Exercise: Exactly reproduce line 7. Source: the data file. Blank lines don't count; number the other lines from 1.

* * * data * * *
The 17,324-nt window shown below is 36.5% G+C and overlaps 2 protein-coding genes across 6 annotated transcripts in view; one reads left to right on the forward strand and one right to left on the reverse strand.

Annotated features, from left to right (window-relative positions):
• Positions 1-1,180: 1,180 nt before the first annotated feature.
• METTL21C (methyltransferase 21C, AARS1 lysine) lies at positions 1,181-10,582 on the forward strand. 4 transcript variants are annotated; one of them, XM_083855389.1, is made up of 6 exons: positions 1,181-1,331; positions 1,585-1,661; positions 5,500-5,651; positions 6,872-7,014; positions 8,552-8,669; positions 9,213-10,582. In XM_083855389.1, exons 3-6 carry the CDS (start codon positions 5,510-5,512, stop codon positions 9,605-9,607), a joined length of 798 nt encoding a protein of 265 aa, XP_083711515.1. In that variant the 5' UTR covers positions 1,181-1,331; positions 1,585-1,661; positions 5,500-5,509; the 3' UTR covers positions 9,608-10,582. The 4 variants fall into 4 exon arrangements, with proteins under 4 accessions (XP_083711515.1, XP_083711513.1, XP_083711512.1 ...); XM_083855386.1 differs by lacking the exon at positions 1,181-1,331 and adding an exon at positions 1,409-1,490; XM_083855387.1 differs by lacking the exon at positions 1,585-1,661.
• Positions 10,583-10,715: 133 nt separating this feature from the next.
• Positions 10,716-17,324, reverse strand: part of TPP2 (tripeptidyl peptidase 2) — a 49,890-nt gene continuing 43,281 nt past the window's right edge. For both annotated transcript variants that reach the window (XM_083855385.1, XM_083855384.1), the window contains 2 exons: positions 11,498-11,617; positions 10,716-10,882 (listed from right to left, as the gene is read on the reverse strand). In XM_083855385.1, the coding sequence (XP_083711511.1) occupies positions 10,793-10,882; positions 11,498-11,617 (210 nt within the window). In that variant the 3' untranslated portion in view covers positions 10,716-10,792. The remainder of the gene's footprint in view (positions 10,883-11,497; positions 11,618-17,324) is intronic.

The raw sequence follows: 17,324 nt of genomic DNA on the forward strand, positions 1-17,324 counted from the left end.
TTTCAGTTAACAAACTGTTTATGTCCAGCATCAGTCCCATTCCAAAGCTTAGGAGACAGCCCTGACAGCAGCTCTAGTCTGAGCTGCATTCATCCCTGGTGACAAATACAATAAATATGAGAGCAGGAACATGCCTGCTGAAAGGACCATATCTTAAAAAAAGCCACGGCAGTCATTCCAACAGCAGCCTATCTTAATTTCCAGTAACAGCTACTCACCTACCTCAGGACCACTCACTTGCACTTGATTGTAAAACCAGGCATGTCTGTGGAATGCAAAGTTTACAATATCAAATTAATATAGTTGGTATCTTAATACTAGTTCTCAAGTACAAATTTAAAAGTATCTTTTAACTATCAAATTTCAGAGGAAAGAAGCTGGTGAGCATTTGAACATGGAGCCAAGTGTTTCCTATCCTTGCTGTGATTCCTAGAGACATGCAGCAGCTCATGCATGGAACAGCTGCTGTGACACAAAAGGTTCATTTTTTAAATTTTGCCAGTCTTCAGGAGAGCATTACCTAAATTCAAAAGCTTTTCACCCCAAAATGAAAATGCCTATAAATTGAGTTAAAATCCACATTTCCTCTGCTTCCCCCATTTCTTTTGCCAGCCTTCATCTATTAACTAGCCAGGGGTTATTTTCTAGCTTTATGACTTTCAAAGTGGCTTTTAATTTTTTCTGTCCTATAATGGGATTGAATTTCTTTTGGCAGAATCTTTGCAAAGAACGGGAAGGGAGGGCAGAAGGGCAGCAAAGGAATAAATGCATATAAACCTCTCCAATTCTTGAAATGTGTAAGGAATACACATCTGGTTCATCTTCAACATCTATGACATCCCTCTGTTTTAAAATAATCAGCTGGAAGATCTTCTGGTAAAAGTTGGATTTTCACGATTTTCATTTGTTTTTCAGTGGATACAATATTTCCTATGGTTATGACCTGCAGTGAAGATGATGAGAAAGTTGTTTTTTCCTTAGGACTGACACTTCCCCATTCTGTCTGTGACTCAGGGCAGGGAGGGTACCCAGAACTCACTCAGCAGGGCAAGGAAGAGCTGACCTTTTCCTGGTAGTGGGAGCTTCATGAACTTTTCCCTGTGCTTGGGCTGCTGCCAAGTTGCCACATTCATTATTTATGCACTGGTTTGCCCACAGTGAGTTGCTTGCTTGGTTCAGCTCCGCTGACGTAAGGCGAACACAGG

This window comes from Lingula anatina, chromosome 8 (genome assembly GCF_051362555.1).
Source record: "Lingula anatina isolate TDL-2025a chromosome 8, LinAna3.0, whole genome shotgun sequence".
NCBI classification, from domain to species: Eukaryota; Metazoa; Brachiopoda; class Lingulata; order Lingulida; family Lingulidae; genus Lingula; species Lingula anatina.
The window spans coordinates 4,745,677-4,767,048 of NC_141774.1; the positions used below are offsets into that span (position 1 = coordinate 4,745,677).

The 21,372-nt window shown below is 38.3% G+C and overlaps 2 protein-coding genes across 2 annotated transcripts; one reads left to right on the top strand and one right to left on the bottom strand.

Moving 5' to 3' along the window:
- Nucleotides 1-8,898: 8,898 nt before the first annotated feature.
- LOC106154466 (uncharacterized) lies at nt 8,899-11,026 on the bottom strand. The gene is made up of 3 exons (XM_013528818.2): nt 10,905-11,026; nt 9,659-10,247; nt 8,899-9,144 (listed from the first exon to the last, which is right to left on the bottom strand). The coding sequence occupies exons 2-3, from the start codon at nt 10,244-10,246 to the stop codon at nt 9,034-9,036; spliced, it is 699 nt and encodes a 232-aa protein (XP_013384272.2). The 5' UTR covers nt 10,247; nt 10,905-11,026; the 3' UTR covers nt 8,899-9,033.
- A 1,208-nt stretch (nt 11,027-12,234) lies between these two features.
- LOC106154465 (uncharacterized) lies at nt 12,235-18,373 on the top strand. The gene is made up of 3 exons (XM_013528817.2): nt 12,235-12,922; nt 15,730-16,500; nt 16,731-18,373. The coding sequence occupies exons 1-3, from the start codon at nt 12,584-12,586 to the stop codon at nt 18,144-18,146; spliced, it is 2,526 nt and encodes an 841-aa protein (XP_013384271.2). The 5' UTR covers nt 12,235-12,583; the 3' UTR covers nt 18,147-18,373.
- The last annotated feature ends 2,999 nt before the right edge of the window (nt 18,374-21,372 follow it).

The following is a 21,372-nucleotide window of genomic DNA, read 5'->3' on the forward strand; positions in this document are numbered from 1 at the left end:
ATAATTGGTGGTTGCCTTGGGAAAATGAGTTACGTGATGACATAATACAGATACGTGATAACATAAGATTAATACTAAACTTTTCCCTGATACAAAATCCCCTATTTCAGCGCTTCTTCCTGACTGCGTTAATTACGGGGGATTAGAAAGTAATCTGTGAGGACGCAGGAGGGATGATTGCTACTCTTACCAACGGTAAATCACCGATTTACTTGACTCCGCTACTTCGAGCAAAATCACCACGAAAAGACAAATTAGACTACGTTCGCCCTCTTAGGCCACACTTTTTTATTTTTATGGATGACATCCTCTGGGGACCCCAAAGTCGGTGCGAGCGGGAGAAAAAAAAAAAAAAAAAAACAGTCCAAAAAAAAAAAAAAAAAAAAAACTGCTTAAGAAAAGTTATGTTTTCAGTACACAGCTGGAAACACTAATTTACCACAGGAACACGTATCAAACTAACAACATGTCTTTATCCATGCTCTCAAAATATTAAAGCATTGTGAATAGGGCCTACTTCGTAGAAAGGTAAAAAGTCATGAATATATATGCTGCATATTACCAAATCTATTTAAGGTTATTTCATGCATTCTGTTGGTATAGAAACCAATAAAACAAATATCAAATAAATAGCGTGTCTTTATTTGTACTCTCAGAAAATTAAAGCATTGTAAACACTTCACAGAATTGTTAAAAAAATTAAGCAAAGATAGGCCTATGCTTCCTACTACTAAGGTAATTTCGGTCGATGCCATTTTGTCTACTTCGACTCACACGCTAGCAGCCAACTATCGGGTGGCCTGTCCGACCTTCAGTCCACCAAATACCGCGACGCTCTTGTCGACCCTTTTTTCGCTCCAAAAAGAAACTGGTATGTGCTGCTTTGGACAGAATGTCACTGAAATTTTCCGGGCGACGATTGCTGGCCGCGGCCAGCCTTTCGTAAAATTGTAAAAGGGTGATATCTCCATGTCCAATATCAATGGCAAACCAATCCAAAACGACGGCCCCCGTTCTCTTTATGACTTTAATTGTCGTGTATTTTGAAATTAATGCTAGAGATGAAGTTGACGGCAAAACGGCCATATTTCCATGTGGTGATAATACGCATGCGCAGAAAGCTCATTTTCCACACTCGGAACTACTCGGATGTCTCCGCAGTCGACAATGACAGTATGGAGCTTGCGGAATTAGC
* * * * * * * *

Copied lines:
The raw sequence follows: 17,324 nt of genomic DNA on the forward strand, positions 1-17,324 counted from the left end.